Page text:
I’m deep into the trenches of a report about rail passenger stations and freight depots, so it’s about the only subject on my mind, besides the preservation conference. In almost every place I’ve lived, I can hear the train, even if it’s only at night when the air is still and the world is quiet. In some of my houses, I’ve felt the entire house shake when the freight trains barreled through town. In other places, the train is a distant rumble and whistle. There’s something comforting about that sound, and something mysterious and so adventurous about the train.
Transport by train for passengers and freight isn’t what it used to be; cars and trucks have misplaced trains for the most part. Still, railroads were the interstates of their time – taking land wherever they wanted it, blasting through mountains, diving farmland, and creating new settlements along the way. And still, railroads replaced canals. Transportation continues to evolve and change our landscape with it (fortunately in a much more conscientious way today than 50, 100, or 150 years ago).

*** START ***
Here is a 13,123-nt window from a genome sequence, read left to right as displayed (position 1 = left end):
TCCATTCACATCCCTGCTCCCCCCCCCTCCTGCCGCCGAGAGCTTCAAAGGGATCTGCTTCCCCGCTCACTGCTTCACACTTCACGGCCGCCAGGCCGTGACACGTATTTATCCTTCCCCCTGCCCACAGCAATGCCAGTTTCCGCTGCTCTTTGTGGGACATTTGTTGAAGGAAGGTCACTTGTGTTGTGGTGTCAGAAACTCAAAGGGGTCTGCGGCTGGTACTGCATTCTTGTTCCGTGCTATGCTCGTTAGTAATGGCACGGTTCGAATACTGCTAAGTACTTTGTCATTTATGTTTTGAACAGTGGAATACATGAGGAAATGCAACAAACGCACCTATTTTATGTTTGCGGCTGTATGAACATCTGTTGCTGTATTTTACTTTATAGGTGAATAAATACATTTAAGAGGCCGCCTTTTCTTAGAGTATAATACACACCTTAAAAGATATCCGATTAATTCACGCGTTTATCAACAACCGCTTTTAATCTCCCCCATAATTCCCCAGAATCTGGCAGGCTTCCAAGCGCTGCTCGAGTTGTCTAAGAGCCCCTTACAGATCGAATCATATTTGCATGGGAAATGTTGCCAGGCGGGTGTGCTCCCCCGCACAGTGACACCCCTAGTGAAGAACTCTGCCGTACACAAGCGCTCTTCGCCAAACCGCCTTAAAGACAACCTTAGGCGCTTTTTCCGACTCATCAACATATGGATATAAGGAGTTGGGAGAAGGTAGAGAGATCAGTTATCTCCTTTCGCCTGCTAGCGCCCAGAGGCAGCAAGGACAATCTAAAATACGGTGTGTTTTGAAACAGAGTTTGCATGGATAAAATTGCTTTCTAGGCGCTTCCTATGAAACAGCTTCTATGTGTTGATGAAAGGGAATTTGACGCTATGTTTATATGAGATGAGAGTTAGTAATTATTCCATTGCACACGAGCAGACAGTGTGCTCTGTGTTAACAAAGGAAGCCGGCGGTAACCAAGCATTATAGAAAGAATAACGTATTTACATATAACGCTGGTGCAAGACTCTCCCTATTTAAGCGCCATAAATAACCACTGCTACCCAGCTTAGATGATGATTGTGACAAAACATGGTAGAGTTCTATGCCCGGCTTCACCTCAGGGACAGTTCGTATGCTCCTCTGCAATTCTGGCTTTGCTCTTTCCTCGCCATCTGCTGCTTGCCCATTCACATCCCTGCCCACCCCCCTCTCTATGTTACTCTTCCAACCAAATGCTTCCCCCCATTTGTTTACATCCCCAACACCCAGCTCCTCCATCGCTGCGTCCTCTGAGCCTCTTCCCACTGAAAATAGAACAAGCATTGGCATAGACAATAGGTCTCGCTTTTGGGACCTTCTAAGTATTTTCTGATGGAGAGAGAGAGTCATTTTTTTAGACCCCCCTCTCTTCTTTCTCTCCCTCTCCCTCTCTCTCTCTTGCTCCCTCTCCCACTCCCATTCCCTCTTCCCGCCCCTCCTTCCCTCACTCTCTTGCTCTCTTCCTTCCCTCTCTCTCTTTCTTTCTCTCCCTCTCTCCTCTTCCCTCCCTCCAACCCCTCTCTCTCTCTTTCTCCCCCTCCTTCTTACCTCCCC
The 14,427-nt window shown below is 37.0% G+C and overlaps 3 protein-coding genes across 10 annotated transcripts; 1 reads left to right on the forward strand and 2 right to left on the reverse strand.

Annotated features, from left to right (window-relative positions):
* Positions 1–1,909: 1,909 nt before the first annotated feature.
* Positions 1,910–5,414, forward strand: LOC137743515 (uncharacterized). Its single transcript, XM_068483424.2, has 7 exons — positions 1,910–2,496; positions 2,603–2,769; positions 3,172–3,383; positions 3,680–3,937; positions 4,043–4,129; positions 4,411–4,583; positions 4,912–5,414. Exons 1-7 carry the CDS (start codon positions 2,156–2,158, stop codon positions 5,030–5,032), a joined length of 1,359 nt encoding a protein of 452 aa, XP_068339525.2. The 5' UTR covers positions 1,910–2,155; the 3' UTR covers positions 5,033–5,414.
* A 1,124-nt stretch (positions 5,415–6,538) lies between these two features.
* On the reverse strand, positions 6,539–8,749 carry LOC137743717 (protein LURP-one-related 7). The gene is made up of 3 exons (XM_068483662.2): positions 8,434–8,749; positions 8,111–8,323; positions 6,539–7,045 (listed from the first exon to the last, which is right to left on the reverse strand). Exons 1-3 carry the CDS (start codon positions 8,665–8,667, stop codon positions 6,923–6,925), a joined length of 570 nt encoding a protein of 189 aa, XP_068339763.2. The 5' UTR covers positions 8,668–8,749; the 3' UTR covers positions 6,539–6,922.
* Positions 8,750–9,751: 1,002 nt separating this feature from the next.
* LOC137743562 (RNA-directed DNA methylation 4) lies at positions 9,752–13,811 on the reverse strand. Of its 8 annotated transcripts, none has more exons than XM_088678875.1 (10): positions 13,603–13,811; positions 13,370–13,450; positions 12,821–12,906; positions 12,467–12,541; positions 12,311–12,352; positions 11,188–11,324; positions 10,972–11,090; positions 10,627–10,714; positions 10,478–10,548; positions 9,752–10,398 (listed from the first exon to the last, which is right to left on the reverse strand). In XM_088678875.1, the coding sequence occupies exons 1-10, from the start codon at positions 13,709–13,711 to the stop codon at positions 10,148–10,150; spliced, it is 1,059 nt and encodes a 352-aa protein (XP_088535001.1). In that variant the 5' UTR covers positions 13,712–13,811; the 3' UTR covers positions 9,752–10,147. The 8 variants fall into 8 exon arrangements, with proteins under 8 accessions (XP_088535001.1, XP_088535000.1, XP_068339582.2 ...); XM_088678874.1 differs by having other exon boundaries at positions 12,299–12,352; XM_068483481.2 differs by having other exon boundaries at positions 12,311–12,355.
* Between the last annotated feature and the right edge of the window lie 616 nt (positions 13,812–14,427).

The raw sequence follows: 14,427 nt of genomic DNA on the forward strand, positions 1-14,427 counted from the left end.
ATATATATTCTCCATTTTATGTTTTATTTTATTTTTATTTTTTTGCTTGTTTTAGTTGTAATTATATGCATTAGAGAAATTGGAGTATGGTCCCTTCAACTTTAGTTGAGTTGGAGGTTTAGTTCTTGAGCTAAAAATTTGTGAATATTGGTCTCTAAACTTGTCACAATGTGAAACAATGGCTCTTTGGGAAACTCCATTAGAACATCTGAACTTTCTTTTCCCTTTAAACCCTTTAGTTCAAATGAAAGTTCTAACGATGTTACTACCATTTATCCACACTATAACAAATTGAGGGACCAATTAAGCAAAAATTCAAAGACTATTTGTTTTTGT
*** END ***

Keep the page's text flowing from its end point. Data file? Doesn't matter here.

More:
If you grew up around the railroad, you are probably familiar with railroad depots – for passengers and freight. Most historic depots are easily recognizable, just as schoolhouses of the 1920s/1930s are easily identified by their bank of windows. While some might be high style (see Waterbury above) or more vernacular (see Roxbury below) and are constructed throughout the mid to late 19th century, these rail depots all have a few key features in common: (1) Large overhanging eaves; (2) Eaves supported by large, brackets – often decorative; (3) A rectangular shape with the length along the tracks; (4) A ticket agent bay window. Not every building will have all of these features, but next time you see a building that looks like it might be a depot, you’re probably right.